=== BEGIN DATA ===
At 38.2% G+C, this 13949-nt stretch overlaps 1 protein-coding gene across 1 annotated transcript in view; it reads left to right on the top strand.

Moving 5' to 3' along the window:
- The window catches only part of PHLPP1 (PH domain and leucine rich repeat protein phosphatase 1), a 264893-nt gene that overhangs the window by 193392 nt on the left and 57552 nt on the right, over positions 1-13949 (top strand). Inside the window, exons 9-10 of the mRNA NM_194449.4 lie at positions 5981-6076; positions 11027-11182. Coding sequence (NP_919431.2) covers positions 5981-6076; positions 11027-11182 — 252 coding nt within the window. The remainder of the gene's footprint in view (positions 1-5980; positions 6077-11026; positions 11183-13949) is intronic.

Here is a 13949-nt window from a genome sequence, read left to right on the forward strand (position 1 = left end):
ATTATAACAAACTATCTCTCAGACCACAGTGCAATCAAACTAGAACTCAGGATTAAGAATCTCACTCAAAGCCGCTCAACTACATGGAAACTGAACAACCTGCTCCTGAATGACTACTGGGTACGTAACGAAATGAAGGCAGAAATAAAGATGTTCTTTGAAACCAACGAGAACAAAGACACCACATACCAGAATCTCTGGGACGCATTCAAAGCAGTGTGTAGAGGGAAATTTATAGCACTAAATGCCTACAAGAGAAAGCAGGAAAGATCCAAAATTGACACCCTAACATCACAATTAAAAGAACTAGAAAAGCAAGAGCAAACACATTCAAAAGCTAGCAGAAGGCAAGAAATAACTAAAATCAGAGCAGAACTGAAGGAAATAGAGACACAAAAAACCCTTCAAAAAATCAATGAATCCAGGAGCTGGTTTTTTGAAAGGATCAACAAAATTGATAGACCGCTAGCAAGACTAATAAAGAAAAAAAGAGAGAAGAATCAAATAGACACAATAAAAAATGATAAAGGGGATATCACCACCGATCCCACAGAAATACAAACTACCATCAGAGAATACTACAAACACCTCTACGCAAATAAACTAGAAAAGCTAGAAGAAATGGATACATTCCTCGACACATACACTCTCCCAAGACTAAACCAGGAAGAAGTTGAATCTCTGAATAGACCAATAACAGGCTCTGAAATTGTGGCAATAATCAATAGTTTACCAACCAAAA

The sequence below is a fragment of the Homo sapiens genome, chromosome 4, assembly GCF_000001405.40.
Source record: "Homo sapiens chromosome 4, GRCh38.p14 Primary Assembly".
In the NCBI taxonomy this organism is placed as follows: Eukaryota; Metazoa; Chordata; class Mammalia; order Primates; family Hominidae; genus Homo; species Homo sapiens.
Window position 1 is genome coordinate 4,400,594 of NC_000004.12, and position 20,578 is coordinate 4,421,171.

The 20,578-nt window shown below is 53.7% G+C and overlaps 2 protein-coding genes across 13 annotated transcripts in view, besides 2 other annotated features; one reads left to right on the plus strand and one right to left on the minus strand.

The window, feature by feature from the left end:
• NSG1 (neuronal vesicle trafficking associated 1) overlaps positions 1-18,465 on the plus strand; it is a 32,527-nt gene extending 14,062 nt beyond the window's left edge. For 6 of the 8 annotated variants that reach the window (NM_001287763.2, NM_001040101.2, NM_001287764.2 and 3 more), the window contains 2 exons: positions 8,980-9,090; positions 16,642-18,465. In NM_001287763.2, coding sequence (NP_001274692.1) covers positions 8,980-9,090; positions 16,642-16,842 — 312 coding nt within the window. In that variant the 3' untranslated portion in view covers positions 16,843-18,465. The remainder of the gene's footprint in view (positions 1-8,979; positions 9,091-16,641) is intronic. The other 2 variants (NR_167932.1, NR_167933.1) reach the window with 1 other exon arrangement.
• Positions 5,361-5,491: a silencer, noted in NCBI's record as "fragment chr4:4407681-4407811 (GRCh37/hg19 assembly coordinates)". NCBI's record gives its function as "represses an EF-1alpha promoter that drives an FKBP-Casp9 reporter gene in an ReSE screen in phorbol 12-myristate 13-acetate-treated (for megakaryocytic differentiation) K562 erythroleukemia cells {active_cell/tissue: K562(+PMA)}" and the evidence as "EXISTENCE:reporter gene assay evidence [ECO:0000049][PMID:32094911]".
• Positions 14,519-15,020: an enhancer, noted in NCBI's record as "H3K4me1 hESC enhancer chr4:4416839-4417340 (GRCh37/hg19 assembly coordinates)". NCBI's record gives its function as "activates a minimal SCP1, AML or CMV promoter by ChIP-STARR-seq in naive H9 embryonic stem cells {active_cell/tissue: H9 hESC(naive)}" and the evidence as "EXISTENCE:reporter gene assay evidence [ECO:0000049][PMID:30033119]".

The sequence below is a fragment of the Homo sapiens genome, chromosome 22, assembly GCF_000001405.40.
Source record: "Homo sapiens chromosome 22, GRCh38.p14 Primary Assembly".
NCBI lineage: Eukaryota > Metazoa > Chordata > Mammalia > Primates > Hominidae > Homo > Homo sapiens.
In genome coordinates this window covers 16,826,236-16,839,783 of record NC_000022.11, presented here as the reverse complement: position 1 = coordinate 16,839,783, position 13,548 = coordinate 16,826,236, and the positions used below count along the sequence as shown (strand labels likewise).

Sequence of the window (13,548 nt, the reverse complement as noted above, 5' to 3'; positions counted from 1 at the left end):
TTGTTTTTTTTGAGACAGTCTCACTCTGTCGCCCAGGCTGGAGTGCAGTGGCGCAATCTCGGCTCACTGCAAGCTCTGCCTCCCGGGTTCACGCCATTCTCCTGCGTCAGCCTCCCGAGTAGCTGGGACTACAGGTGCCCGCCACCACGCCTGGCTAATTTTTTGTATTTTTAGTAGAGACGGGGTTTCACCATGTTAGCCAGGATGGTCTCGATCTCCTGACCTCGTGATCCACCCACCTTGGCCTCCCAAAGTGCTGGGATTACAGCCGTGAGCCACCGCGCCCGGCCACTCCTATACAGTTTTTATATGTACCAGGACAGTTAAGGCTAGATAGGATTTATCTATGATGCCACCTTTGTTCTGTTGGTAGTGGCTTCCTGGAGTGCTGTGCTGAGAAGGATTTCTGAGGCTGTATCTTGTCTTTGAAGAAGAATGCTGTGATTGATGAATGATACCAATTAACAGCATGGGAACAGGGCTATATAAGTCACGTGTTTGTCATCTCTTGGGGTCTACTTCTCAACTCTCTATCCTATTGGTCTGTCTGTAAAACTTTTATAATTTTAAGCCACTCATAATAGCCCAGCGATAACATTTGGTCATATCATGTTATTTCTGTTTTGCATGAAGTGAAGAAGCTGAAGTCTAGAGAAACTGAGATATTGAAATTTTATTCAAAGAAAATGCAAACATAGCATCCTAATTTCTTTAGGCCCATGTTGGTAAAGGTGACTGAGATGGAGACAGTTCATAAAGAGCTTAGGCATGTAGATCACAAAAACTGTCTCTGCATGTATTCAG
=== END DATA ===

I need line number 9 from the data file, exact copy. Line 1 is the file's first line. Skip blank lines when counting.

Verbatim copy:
Window position 1 is genome coordinate 4,400,594 of NC_000004.12, and position 20,578 is coordinate 4,421,171.